As the Twins were readying to face Chicago on Wednesday, their second home more than 1,500 miles away in Fort Myers, Fla., was near the center of Hurricane Ian.
The Category 4 storm made landfall Wednesday afternoon, battering Florida's Western Gulf coast with 100 mph winds and a storm surge that threatened to flood the area with more than 12 feet of water. The Twins' spring training facility is about 10 miles inland from the beach and also houses one of the team's minor league affiliates, the Mighty Mussels.
Several players keep homes and vehicles there for when they train in the offseason. Third base coach Tommy Watkins is a Fort Myers, Fla., native, while manager Rocco Baldelli has many friends in the area after spending much of his playing and fledgling coaching career in neighboring Tampa Bay.
Watkins said his family chose to ride out the storm, something they've done for every previous hurricane. Watkins checked in with them frequently, learning they had lost power around 3 p.m. Wednesday but were otherwise doing well.
"Some left and some are bunkered down and waiting this thing out, and it's scary," Baldelli said. "… I don't want our facility to get beat up, but I'm not worried about the facility. I just want to make sure everyone gets out of this OK. That's the focus."
Baldelli said it's hard to watch from afar knowing there isn't anything he can do but hope. But he mentioned he's already looking forward to how he and the Twins organization can lend any aid once the full extent of the damage is clear.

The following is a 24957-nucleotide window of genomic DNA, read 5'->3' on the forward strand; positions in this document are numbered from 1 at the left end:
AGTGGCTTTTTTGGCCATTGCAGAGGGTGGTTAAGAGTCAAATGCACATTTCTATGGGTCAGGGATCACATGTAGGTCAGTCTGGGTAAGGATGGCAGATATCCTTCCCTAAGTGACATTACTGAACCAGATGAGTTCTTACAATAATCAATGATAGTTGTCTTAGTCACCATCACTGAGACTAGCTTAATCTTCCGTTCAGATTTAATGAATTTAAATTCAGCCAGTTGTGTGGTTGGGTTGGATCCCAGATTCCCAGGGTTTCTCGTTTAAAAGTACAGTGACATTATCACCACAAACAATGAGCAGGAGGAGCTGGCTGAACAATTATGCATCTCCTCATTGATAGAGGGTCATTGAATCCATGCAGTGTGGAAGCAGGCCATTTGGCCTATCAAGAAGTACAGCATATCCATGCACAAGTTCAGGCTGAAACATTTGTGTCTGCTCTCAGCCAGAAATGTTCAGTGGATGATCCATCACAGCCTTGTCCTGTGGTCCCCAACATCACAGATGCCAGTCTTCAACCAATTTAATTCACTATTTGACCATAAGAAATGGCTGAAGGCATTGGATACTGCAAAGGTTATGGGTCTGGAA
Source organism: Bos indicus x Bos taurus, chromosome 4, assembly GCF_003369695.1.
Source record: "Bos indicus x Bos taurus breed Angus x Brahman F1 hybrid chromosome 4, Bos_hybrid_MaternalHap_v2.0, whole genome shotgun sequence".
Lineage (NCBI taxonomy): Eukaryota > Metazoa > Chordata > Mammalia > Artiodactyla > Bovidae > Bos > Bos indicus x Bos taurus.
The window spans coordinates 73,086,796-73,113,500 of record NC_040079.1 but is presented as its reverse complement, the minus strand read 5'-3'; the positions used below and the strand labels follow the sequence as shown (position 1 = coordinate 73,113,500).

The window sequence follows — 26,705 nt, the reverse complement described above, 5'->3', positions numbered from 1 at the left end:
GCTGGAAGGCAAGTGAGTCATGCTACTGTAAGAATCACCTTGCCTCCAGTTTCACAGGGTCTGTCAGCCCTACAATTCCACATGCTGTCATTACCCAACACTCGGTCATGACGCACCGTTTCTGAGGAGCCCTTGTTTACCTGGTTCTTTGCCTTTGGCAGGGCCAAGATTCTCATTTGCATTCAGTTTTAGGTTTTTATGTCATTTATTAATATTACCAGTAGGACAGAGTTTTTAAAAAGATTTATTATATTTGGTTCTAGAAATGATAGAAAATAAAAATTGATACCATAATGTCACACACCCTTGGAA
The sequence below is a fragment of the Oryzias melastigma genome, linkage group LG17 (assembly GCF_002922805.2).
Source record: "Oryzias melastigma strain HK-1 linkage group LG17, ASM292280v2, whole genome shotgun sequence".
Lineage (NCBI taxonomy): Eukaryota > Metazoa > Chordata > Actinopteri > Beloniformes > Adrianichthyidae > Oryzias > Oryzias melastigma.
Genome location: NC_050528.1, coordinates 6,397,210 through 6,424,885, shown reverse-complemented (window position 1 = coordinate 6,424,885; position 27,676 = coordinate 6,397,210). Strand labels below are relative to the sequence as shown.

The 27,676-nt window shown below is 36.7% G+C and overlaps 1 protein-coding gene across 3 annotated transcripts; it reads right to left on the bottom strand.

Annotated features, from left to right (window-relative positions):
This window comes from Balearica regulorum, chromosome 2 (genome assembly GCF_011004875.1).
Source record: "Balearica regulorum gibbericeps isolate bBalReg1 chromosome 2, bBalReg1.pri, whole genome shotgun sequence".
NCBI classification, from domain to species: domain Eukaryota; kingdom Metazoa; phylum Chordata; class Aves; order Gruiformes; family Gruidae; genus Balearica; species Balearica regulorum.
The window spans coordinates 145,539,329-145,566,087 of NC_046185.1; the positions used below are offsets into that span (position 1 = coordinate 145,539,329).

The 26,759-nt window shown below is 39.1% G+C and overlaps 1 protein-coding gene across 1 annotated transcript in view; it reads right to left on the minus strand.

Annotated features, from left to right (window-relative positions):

Matt Hoy, the Twins senior vice president of operations, said the Twins started making preparations for the hurricane this past weekend, including sending instructional league players and training staff home by Monday. The staff down there also readied the stadium, including removing any banners or ads on the outfield fences that could fly off and cause a hazard.
In 2017 for Hurricane Irma, the Twins let the county use their academy dorms to house about 60 first responders in between rescues shifts. They're doing the same this year, including acting as a staging area for any emergency vehicles or equipment.
Several injured players, who all rehab at the Florida facility, came back to Minneapolis this week, partially because of the hurricane and the team needing to find a safe place for those major league players. But having them back in town has also given them a chance to go through their end-of-year physicals with the team doctors and reconnect with teammates. Pitchers Kenta Maeda, Chris Paddack, Jorge Alcala and Jhon Romero, plus outfielder Trevor Larnach, are some of those familiar faces back in the clubhouse.
"Normally, you don't have an entire wing of guys coming in all at the same time," Baldelli said. "… It is an unusual set of circumstances where they're all here at the same time, but it's good to see all of their faces."
Sandy Leon was in good spirits, hobbling around the clubhouse Wednesday on crutches, his right knee all bandaged from his recent surgery to repair his meniscus. The catcher is one of several injured players officially ruled out for the rest of the season, which ends next Wednesday at the White Sox. But he might not be the last.
Jorge Polanco, dealing with tendinitis in his left knee, is unlikely to play again in 2022, per Baldelli. Larnach is the same after he endured a wrist injury while working back from his operation on a core muscle injury.
Right fielder Max Kepler, though, might just make a comeback in the next seven games despite hip and wrist issues.
"Kep is still doing some baseball-related things," Baldelli said. "… We'll see how that goes, and we'll see if he has any chance of coming back and returning at this point."